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“Slept through the whole pandemic”: Teen wakes from year-long coma

<p>Jokes were thrown around last year about "skipping 2020", but for one family it was an unfortunate reality.</p> <p>UK teen Joe Flavill was just 18 when he was hit by a car in Burton on March 1 last year, causing a traumatic brain injury.</p> <p>Until only a few weeks ago, he was in a coma - just a few short weeks before the UK entered its first COVID-19 lockdown.</p> <p>But even though he was completely unaware of the pandemic wreaking havoc around the world, Mr Flavill ended up contracting the virus while in hospital.</p> <p>Although he regained consciousness a few weeks ago and is gradually becoming more responsive, his aunt Sally Flavill-Smith said they weren't sure how much he understood of what had been happening in the world while he had been "away".</p> <p>"We also don't know how much he understands as his accident was before the first lockdown and it's almost like he has slept through the whole pandemic," she told<span> </span><a rel="noopener" href="https://www.staffordshire-live.co.uk/news/burton-news/teenager-coma-before-covid-pandemic-4915032" target="_blank">Staffordshire Live</a>.</p> <p>"It's hard as we know he is more alert, but how do you explain the pandemic to someone who has been in a coma?</p> <p>"A brain injury is very much the unknown, so we haven't been given an idea of what to expect really."</p> <p>Ms Flavill-Smith is helping raise money for Mr Flavill's recovery and to support his mother, Sharon.</p> <p>"He has been following commands, for example, touching his left and his right ear when asked to do so, he is able to move both of his legs, he is answering yes and no through blinking and the most amazing step is that he has shown us his incredible sense of humour," she wrote online last week.</p> <p>The family hopes that soon Mr Flavill will be able to undertake physiotherapy, which has been delayed due to the ongoing pandemic.</p> <p>He had been studying for his A-Levels (roughly equivalent to an ATAR) and was a passionate sportsman.</p> <p>He had been achieved a Gold Duke of Edinburgh Award, which he would have been due to receive at Buckingham Palace in May last year.</p>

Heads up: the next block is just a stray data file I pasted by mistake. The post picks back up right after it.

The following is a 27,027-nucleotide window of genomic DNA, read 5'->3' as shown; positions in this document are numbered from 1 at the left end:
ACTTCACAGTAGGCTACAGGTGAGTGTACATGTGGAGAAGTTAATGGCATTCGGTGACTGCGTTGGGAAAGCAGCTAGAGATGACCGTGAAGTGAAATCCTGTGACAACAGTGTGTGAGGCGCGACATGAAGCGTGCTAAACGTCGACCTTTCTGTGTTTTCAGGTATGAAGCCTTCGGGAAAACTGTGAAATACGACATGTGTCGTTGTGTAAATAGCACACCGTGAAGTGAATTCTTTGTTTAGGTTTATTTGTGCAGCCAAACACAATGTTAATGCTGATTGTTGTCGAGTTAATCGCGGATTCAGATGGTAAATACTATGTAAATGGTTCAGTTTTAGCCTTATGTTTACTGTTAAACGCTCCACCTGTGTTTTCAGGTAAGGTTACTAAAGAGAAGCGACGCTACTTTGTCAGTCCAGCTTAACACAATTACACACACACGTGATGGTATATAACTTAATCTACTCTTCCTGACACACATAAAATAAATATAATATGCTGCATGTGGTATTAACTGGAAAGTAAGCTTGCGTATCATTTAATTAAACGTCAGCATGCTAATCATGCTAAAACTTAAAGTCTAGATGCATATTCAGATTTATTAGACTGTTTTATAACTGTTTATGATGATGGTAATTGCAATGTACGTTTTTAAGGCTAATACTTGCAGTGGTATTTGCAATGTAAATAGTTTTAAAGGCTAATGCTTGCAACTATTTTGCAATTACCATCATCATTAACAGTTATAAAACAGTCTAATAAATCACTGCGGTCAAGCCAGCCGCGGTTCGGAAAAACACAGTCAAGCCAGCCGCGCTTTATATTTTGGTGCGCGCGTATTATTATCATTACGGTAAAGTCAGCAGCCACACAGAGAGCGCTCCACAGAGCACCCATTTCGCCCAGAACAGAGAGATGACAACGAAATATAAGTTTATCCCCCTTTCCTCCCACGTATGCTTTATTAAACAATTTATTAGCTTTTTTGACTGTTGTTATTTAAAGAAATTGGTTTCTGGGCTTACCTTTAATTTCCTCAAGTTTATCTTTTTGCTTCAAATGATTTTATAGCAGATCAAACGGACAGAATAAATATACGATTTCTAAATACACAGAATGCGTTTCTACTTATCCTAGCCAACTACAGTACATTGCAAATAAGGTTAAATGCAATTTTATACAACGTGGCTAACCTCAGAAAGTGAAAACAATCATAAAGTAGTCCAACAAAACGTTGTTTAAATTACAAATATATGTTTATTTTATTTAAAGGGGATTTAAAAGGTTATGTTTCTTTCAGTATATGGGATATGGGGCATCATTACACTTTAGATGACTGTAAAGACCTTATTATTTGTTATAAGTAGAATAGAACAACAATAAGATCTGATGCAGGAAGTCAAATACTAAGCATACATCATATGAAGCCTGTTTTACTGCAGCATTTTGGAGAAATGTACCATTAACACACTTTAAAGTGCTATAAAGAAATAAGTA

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One time you're more likely to feel COVID-19 vaccine side effects